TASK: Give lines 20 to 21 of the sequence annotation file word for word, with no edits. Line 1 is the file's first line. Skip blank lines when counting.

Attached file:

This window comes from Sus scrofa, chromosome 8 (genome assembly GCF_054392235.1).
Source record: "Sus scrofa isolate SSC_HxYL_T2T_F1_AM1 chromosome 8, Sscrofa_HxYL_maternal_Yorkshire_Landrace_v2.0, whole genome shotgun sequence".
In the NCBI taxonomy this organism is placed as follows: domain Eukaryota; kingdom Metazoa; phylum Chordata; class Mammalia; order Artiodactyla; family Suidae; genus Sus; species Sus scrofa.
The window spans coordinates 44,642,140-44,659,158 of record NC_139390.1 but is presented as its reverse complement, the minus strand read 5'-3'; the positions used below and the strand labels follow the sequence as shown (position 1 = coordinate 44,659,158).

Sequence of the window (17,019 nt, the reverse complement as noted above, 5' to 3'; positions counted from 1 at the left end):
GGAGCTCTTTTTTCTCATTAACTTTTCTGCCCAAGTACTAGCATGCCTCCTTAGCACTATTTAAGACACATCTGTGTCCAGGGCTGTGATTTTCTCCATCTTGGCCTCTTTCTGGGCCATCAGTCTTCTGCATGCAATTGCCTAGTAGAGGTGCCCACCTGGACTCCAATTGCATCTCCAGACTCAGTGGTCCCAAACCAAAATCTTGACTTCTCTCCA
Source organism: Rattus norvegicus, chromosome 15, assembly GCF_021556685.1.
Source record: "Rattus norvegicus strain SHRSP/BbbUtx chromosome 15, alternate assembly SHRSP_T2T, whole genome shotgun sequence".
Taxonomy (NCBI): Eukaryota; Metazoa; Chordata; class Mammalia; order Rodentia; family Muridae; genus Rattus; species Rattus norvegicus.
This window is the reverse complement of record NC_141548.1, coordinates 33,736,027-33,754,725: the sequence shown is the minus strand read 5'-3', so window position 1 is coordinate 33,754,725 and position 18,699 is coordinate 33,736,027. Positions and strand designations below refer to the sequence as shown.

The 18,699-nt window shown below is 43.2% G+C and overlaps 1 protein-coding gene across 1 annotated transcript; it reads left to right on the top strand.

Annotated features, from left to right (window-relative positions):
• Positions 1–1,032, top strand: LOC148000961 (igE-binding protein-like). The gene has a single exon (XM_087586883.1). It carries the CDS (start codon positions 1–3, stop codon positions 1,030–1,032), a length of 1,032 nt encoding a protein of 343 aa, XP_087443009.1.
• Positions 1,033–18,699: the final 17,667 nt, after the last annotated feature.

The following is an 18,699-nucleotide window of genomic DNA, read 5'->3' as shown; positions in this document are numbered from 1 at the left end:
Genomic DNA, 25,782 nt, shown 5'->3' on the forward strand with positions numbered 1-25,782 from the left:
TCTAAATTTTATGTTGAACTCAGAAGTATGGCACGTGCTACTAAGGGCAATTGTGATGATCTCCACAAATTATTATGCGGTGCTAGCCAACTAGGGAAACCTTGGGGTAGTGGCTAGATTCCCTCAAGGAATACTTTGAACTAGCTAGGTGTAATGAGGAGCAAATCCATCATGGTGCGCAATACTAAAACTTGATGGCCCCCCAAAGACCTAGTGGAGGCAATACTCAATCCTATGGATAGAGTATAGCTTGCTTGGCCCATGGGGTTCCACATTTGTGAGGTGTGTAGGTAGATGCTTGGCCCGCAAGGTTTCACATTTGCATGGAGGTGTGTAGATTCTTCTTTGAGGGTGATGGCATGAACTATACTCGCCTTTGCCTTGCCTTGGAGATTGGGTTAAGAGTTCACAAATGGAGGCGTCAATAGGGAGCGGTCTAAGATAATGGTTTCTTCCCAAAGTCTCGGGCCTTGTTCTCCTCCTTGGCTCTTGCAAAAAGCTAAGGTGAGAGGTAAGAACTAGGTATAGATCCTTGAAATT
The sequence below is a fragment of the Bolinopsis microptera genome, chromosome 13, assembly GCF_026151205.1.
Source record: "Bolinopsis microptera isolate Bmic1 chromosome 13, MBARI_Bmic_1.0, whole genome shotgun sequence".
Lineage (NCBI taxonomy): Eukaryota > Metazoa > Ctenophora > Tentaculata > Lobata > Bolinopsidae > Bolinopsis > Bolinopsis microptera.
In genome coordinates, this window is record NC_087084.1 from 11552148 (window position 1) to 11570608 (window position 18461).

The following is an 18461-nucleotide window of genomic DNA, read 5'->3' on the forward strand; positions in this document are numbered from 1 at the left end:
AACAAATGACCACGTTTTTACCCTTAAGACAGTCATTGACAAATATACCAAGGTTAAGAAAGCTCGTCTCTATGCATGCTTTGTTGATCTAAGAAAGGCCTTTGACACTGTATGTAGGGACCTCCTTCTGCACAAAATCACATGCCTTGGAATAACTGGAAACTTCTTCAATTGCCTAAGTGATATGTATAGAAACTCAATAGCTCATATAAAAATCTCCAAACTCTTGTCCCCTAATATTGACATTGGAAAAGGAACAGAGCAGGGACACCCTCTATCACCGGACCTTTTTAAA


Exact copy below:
Lineage (NCBI taxonomy): Eukaryota > Metazoa > Ctenophora > Tentaculata > Lobata > Bolinopsidae > Bolinopsis > Bolinopsis microptera.
In genome coordinates, this window is record NC_087084.1 from 11552148 (window position 1) to 11570608 (window position 18461).